Trump accuses China of 'currency manipulationDate: 07 August 2019 Tags: World Economy
Context: On 5/08/2019, the US Treasury Department declared that China is a currency manipulator. The move came after the People’s Bank of China (PBOC), the central bank of China, allowed the yuan to suddenly depreciate (or lose value) relative to the dollar by 1.9 per cent (one of the biggest single-day falls). As a result, the yuan breached the 7-to-a-dollar-mark for the first time since 2008. In retaliation, the US announced that it would approach the IMF “to eliminate the unfair competitive advantage created by China’s latest actions.”
What is a currency’s exchange rate?
- An exchange rate is the value of a nation's currency in terms of the currency of another nation or economic zone.
How are exchange rates determined?
- In an ideal world, the exchange rate for any currency would be determined by the interplay of its demand and supply. If more Indians want to buy US goods, there would be a higher demand for the dollar relative to the rupee.
- This, in turn, would mean the dollar would be “stronger” than the rupee — and gain in strength as the demand increases. If demand falls, the dollar would depreciate relative to the rupee (or the rupee would appreciate relative to the dollar).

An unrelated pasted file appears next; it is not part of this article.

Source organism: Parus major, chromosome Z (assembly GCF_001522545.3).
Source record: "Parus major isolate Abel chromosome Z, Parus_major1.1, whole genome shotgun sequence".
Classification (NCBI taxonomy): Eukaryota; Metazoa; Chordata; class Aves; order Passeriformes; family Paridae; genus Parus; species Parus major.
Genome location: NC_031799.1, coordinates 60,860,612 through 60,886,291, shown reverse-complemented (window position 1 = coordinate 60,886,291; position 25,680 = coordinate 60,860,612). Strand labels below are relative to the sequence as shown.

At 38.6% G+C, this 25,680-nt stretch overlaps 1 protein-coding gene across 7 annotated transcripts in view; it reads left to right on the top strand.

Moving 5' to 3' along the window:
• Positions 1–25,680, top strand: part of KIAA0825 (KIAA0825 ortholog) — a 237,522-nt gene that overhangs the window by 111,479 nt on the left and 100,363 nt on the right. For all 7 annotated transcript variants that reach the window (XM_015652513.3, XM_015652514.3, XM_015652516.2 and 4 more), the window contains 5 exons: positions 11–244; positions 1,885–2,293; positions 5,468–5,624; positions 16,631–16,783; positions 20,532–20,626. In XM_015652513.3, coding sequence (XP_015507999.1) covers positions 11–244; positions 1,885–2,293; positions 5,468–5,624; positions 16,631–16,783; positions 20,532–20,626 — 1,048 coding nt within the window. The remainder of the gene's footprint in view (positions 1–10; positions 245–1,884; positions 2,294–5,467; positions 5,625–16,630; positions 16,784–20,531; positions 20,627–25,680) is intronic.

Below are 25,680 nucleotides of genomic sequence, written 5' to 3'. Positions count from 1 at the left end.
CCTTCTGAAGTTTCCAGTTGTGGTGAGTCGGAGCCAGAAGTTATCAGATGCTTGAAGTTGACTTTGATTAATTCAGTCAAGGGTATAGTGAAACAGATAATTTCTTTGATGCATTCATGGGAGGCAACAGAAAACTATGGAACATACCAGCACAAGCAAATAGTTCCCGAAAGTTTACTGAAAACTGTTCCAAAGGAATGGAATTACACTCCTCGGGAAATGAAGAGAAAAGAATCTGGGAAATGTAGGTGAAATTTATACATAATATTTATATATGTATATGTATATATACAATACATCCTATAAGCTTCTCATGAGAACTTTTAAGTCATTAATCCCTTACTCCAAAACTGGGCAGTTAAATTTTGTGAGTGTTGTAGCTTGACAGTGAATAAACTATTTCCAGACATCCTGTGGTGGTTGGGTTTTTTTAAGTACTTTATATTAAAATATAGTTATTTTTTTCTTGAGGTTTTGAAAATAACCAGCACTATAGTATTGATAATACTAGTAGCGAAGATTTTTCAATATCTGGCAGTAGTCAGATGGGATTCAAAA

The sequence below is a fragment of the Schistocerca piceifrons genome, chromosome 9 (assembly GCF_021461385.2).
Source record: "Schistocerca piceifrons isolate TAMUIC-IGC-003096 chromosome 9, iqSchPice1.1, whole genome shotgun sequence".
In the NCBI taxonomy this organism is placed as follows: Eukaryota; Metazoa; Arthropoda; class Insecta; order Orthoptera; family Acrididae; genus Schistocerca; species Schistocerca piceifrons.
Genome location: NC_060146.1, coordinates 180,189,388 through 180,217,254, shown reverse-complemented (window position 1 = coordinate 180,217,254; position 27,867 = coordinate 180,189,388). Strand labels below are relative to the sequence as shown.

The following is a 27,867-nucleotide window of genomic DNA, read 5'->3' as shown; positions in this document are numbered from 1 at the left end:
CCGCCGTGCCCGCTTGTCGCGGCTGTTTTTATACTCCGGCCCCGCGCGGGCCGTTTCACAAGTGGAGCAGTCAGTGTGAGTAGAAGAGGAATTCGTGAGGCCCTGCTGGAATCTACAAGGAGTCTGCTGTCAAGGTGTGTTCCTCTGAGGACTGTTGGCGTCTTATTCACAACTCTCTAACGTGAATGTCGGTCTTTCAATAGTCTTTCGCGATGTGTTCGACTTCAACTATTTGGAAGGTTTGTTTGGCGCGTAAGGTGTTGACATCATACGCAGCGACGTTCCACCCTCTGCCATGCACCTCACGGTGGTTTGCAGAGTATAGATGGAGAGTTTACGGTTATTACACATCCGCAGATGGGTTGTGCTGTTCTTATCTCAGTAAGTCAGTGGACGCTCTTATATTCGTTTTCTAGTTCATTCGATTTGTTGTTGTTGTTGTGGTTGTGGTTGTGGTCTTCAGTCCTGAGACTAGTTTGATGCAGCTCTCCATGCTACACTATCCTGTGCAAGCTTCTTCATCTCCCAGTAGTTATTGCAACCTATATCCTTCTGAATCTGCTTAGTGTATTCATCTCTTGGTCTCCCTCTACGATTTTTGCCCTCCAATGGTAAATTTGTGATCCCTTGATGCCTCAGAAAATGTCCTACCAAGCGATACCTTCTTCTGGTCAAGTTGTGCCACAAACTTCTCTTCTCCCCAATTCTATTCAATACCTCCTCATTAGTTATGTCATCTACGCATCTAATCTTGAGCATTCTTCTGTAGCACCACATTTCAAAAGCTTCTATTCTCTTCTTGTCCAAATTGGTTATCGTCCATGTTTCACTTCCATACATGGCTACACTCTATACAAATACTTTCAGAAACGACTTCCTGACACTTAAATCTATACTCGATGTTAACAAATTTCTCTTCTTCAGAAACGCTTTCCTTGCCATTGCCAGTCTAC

What is currency manipulation?
- The real world is far from ideal. Most governments and central banks are bothered about generating more growth and employment at home. A weaker domestic currency comes in very handy when governments are trying to attract foreign demand and boost exports. China’s economic growth has been essentially fuelled by exporting to the world.
- Currency manipulation happens when governments try to artificially tweak the exchange rate to gain an “unfair” advantage in trade.
- In other words, if China’s central bank buys dollars in the forex market, it can artificially weaken the yuan and Chinese goods will then become more affordable (and competitive) in the international market.
Can currency manipulation be justified?
- Some amount of such “intervention” by central banks is allowed to reduce wild fluctuations in the exchange rate. But excessive and undisclosed interventions are not considered fair.